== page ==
A Pilgrim’s View by James M. Kushiner

A Pilgrim’s View

James M. Kushiner on September 11 from Another Country

It was a strange experience to be away from America during the September 11 attacks. My wife told me several days later that I would be returning to a country different from the one that I had left for a pilgrimage of Orthodox Christians to the island of Iona in Scotland, on September 6.

When the news spread among us that America had been attacked, someone had to find a radio (we had no television). Slowly people returning from walking and praying around the island gathered in the common room to listen to BBC radio on the afternoon of September 11 (we were five hours ahead of New York). We listened in shocked silence. I could only think of the poor victims.

The only other American in our group of 30 was a Greek-American woman from New York City, whose family was spared. Among us there were Orthodox Christians from various ethnic backgrounds: Greek, Tibetan, Bulgarian, Flemish, Georgian, Cypriot, Irish, English, Welsh, and Scottish.

That evening, after a somber supper, we went to the chapel to pray the Orthodox service in remembrance of the dead, including all departed members of our families we wished to remember. Some wept.

The next day we ended our six-hour pilgrimage walk to various places on the island in St. Oran’s Chapel, the oldest intact building on the island (built about 1150). It stands in the middle of Reilig Oran—the graveyard of Oran, the sacred burial ground of the early kings of Scotland. There are also many recent graves around the chapel.

Afterwards I found several members of our group in the common room, soberly reading newspapers spread out on the floor and tables. The Times had many full-page color photos of the attack on America, which brought home to me the violence and scale of the attack. That evening we held another service of remembrance for the dead.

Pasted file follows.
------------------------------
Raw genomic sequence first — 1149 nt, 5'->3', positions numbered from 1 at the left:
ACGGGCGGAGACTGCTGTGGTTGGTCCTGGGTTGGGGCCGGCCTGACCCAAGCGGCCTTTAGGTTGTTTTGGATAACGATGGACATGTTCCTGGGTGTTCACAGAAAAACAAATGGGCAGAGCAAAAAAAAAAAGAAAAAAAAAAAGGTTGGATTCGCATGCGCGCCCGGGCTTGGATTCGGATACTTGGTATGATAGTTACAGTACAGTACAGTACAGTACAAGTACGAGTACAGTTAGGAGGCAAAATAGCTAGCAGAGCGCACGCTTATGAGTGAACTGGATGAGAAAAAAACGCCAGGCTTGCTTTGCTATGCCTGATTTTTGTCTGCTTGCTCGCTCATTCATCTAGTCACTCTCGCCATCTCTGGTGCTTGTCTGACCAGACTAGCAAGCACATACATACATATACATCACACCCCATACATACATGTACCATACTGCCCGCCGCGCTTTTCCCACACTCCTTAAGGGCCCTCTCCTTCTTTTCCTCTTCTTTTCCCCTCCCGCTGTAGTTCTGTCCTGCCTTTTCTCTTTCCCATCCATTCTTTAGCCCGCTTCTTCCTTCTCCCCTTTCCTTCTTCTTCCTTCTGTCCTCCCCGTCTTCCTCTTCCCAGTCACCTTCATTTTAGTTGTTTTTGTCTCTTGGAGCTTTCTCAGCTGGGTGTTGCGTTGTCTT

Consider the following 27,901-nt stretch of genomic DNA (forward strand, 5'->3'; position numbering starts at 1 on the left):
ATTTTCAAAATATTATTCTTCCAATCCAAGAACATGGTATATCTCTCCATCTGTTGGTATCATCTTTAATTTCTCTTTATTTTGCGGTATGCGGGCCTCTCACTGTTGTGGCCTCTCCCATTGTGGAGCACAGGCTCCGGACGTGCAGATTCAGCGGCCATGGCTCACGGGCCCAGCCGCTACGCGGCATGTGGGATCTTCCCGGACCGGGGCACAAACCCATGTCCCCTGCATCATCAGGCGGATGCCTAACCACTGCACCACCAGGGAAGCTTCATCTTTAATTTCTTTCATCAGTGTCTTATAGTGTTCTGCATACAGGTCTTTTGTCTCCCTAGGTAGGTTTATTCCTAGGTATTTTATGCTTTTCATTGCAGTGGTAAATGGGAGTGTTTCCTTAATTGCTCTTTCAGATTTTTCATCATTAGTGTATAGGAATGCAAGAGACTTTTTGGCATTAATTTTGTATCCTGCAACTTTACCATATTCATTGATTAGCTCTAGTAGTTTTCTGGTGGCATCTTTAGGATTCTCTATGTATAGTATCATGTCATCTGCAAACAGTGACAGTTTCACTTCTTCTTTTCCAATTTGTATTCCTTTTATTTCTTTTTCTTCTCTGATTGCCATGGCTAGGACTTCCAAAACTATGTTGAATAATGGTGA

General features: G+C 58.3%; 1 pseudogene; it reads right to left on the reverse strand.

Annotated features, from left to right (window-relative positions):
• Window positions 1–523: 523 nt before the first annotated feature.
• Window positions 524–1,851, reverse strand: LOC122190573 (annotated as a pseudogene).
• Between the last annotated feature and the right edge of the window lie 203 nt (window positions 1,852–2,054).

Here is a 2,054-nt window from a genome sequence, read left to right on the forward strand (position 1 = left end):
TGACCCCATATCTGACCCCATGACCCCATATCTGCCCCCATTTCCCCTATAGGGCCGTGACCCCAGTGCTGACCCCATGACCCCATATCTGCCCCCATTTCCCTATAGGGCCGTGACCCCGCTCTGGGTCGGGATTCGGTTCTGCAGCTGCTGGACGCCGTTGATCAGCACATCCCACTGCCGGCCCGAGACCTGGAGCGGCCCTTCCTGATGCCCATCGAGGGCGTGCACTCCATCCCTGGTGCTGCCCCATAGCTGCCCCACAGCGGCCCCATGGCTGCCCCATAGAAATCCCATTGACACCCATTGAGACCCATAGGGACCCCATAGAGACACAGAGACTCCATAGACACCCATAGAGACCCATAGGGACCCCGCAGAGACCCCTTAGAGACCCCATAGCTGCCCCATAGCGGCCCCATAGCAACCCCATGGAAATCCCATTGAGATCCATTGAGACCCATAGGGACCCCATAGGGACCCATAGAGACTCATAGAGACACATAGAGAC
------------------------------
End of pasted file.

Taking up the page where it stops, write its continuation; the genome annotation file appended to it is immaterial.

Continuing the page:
On Friday, after celebrating the Divine Liturgy for the Feast of the Holy Cross, we walked along the narrow road fronting most of the village’s houses down to the quay to catch the 9:00 a.m. ferry for the Island of Mull. Then, after an hour’s bus ride through some of the most stunning scenery imaginable, we caught another ferry to the mainland. At 11:00 a.m., the several hundred ferry passengers fell silent for three minutes in respect for the victims of September 11, silence that ended with the BBC broadcast of a tolling bell.

When we landed in Oban on the mainland, I lunched with a cousin and then took a train to Dumbarton, my mother’s birthplace. It’s a town originally founded on twin volcanic plugs that rise fortress-like at the confluence of the Clyde and the Leven. The next morning, I visited Dumbarton Castle, which is situated on both peaks. Indeed, they look impregnable.

Halfway up one of the walks, I stopped and stared for a long time at an artist’s rendering of these twin fortresses in 870, set ablaze and sacked after succumbing to a vicious siege by Vikings from Dublin. This fortress near the river and the sea was then known as Dun Breatann, “Fortress of the Britons.” I couldn’t help but think of the strong twin towers of the World Trade Center standing above the Hudson and the sea, symbols of economic power.

Warfare’s Place


James M. Kushiner is the Director of Publications for The Fellowship of St. James and the former Executive Editor of Touchstone.

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